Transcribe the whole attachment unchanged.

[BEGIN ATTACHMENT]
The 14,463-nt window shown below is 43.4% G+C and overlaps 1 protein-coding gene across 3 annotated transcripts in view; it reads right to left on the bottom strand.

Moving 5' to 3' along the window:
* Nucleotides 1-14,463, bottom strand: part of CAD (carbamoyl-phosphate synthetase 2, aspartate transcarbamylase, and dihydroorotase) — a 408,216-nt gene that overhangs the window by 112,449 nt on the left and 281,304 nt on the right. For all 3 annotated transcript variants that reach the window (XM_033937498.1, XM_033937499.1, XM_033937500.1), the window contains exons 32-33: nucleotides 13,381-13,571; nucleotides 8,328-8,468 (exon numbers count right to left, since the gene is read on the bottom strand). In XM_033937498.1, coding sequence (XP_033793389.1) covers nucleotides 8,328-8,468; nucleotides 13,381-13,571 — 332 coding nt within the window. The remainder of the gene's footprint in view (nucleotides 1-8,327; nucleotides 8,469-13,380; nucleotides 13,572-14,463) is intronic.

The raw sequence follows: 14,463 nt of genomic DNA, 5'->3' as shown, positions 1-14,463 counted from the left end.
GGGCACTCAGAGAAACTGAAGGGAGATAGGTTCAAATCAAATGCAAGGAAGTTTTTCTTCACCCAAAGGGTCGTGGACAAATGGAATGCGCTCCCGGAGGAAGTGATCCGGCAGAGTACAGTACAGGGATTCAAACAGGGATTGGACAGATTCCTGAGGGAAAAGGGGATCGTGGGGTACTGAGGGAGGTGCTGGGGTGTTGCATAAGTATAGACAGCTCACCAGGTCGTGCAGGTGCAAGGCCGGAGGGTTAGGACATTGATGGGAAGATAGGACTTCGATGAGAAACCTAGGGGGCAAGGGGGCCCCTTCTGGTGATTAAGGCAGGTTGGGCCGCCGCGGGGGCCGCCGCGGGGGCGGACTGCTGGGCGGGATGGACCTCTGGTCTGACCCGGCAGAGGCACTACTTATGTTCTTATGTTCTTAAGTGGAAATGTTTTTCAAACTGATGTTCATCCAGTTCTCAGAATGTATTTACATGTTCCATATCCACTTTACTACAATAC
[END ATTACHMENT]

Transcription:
The 14,463-nt window shown below is 43.4% G+C and overlaps 1 protein-coding gene across 3 annotated transcripts in view; it reads right to left on the bottom strand.

Moving 5' to 3' along the window:
* Nucleotides 1-14,463, bottom strand: part of CAD (carbamoyl-phosphate synthetase 2, aspartate transcarbamylase, and dihydroorotase) — a 408,216-nt gene that overhangs the window by 112,449 nt on the left and 281,304 nt on the right. For all 3 annotated transcript variants that reach the window (XM_033937498.1, XM_033937499.1, XM_033937500.1), the window contains exons 32-33: nucleotides 13,381-13,571; nucleotides 8,328-8,468 (exon numbers count right to left, since the gene is read on the bottom strand). In XM_033937498.1, coding sequence (XP_033793389.1) covers nucleotides 8,328-8,468; nucleotides 13,381-13,571 — 332 coding nt within the window. The remainder of the gene's footprint in view (nucleotides 1-8,327; nucleotides 8,469-13,380; nucleotides 13,572-14,463) is intronic.

The raw sequence follows: 14,463 nt of genomic DNA, 5'->3' as shown, positions 1-14,463 counted from the left end.
GGGCACTCAGAGAAACTGAAGGGAGATAGGTTCAAATCAAATGCAAGGAAGTTTTTCTTCACCCAAAGGGTCGTGGACAAATGGAATGCGCTCCCGGAGGAAGTGATCCGGCAGAGTACAGTACAGGGATTCAAACAGGGATTGGACAGATTCCTGAGGGAAAAGGGGATCGTGGGGTACTGAGGGAGGTGCTGGGGTGTTGCATAAGTATAGACAGCTCACCAGGTCGTGCAGGTGCAAGGCCGGAGGGTTAGGACATTGATGGGAAGATAGGACTTCGATGAGAAACCTAGGGGGCAAGGGGGCCCCTTCTGGTGATTAAGGCAGGTTGGGCCGCCGCGGGGGCCGCCGCGGGGGCGGACTGCTGGGCGGGATGGACCTCTGGTCTGACCCGGCAGAGGCACTACTTATGTTCTTATGTTCTTAAGTGGAAATGTTTTTCAAACTGATGTTCATCCAGTTCTCAGAATGTATTTACATGTTCCATATCCACTTTACTACAATAC